Occasionally we get asked for ZIP Code-based Census data. We have to say that we don’t have ZIP Code data and neither does the Census. What!? That’s right! But don’t worry, we got your back – the Census publishes ZIP Code Tabulation Areas (ZCTA, pronounced ‘ziktah’).
To quote the Census:
“ZCTAs are generalized area representations of U.S. Postal Service (USPS) ZIP Code service areas. They represent the most frequently occurring five-digit ZIP Code found in a given area. Simply put, each ZCTA is built by aggregating 2010 Census blocks, whose addresses use a given ZIP Code. Each resulting ZCTA is then assigned the most frequently occurring ZIP Code as its ZCTA code.”
In a nutshell: ZCTA 78704 is a representative snapshot of ZIP Code 78704.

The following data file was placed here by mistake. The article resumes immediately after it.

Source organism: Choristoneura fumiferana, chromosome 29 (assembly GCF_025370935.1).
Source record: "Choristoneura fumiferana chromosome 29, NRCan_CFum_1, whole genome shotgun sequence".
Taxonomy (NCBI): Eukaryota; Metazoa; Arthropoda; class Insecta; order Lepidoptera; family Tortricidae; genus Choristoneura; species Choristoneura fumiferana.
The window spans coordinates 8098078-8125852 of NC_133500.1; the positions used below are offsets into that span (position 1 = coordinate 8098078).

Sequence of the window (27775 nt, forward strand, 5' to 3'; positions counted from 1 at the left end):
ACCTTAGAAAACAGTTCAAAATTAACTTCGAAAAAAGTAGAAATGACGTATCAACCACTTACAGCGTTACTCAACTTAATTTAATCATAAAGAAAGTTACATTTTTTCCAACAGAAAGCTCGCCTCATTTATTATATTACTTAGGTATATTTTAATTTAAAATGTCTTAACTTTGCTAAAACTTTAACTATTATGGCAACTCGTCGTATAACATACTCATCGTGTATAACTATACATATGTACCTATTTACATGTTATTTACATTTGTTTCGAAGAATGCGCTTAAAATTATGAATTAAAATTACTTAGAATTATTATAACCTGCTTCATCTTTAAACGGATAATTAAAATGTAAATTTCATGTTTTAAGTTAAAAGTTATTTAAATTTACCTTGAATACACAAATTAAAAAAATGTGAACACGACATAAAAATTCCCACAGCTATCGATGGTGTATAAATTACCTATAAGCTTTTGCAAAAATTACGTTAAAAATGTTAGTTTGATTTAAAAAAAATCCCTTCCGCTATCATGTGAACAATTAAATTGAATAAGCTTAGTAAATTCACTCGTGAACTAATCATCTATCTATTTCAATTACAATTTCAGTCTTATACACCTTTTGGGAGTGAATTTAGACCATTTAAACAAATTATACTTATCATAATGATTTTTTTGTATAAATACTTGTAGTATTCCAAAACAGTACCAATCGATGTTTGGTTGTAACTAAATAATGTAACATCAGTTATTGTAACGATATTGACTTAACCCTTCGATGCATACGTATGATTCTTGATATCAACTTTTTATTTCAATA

ZCTAs Rock! Here’s why:
ZCTAs map to US Census data; ZIP Codes don’t.
About ZIP Codes. We don’t have ZIP code boundaries, because the U.S. Postal Service doesn’t define or publish them. Also, some of ZIP Codes are just routes (a series of connected lines, not polygons).
ZIP Codes change constantly to help the USPS deliver mail more efficiently. That’s what ZIP Codes are designed for: delivery. If you’re planning delivery logistics, use ZIP codes. Some companies offer zip code boundary maps. They estimate (using a variety of methods) polygons based on groups of points, physical landmarks (like bodies of water), and other methods. Most companies have their own private/favorite method of estimating ZIP code boundaries. But because ZIP Codes change so often, boundary maps fall out of sync with US Census demographic data.
US Census Demographic Data + ZCTAs == AWESOME
ZCTAs are polygons fixed to match the census data. By using ZCTAs you get a consistent and accurate representation of a geographic area.